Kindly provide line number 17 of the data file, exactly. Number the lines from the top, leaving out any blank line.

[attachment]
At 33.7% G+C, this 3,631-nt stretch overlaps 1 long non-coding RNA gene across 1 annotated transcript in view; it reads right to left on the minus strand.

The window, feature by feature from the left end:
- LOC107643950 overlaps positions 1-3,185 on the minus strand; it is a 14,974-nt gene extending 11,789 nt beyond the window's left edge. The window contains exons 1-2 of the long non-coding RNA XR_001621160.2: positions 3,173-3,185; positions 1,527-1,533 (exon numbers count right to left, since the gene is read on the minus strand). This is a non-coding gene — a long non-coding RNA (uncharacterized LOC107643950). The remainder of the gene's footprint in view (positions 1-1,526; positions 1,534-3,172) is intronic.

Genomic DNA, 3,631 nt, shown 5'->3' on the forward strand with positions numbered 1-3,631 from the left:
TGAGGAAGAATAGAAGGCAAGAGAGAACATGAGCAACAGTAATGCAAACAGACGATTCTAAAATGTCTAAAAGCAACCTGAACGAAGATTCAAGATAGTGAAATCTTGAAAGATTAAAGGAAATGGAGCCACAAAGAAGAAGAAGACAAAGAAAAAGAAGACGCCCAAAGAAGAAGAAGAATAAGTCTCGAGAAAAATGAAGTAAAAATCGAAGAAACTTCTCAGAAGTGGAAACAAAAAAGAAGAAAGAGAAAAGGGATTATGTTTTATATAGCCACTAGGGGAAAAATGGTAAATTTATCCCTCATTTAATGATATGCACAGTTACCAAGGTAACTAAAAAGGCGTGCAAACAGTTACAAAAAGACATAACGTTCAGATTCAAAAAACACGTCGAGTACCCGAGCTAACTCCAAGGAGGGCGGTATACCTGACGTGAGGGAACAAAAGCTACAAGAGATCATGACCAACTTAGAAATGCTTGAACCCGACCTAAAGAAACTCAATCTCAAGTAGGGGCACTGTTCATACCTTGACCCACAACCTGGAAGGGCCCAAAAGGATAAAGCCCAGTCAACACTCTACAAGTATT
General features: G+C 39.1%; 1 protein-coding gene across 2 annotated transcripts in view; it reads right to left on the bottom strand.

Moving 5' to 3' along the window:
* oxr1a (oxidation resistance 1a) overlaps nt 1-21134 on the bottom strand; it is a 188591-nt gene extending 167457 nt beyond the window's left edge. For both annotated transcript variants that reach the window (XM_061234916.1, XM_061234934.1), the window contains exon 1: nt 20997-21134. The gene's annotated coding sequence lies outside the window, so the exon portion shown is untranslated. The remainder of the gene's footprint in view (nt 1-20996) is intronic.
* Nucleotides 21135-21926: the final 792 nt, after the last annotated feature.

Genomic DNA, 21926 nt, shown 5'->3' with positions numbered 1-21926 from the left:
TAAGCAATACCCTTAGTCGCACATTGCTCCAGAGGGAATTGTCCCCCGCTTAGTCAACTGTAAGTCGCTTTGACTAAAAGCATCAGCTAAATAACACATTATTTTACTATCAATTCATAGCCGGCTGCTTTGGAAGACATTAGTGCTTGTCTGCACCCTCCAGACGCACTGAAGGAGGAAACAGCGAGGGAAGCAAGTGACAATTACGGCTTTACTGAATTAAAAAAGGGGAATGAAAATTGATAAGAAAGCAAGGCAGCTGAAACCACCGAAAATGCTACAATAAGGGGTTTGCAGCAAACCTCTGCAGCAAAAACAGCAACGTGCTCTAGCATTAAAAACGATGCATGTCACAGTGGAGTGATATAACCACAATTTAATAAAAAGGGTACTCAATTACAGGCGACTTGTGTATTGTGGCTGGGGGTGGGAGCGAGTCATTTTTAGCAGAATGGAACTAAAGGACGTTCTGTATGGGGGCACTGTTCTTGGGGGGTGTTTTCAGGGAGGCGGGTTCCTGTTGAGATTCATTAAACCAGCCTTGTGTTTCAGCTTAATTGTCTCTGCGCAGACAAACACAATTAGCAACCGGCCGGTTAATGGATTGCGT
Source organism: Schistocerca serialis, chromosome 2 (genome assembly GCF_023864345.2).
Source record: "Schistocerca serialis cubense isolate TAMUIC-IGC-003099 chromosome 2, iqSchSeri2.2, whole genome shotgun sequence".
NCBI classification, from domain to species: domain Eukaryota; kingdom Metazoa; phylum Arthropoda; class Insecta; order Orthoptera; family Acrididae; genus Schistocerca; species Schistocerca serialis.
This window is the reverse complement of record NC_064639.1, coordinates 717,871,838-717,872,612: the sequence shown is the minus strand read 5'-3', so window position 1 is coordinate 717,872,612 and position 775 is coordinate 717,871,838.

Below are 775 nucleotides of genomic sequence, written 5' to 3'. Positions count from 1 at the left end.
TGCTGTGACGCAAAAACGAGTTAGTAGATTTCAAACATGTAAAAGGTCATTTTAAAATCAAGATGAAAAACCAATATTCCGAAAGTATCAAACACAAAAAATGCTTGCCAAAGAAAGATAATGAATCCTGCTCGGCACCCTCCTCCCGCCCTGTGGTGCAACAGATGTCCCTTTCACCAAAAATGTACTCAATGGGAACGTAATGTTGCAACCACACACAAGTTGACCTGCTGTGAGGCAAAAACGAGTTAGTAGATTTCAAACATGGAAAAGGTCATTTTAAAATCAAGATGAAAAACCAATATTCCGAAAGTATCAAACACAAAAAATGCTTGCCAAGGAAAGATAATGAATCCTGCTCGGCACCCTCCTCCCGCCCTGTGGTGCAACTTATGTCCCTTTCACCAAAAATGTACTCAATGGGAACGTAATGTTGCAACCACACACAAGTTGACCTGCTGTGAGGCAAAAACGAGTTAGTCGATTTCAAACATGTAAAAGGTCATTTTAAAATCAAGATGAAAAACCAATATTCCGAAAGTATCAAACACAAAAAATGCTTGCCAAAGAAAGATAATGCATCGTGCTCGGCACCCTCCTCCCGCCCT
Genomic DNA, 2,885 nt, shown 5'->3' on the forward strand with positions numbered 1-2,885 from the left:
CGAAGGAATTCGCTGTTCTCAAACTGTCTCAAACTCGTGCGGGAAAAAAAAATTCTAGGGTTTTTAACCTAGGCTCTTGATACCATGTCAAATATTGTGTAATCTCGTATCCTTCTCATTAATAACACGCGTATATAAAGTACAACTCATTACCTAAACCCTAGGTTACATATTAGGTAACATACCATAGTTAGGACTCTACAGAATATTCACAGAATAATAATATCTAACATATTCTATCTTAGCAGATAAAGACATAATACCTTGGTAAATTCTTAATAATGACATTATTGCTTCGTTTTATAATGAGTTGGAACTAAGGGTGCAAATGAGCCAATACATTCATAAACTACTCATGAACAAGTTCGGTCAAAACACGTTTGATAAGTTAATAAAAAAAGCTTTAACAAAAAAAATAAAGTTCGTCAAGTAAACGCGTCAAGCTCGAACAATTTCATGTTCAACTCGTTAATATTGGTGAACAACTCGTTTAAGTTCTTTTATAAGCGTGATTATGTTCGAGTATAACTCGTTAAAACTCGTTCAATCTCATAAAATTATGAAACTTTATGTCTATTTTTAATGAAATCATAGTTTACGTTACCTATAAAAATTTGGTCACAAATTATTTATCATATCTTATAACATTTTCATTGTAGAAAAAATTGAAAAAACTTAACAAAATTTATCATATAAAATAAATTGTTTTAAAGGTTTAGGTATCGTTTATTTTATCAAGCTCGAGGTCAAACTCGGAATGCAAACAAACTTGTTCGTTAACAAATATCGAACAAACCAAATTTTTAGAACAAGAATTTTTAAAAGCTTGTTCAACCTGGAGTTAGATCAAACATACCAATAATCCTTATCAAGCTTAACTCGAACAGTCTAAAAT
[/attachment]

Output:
TGCTGTGACGCAAAAACGAGTTAGTAGATTTCAAACATGTAAAAGGTCATTTTAAAATCAAGATGAAAAACCAATATTCCGAAAGTATCAAACACAAAAAATGCTTGCCAAAGAAAGATAATGAATCCTGCTCGGCACCCTCCTCCCGCCCTGTGGTGCAACAGATGTCCCTTTCACCAAAAATGTACTCAATGGGAACGTAATGTTGCAACCACACACAAGTTGACCTGCTGTGAGGCAAAAACGAGTTAGTAGATTTCAAACATGGAAAAGGTCATTTTAAAATCAAGATGAAAAACCAATATTCCGAAAGTATCAAACACAAAAAATGCTTGCCAAGGAAAGATAATGAATCCTGCTCGGCACCCTCCTCCCGCCCTGTGGTGCAACTTATGTCCCTTTCACCAAAAATGTACTCAATGGGAACGTAATGTTGCAACCACACACAAGTTGACCTGCTGTGAGGCAAAAACGAGTTAGTCGATTTCAAACATGTAAAAGGTCATTTTAAAATCAAGATGAAAAACCAATATTCCGAAAGTATCAAACACAAAAAATGCTTGCCAAAGAAAGATAATGCATCGTGCTCGGCACCCTCCTCCCGCCCT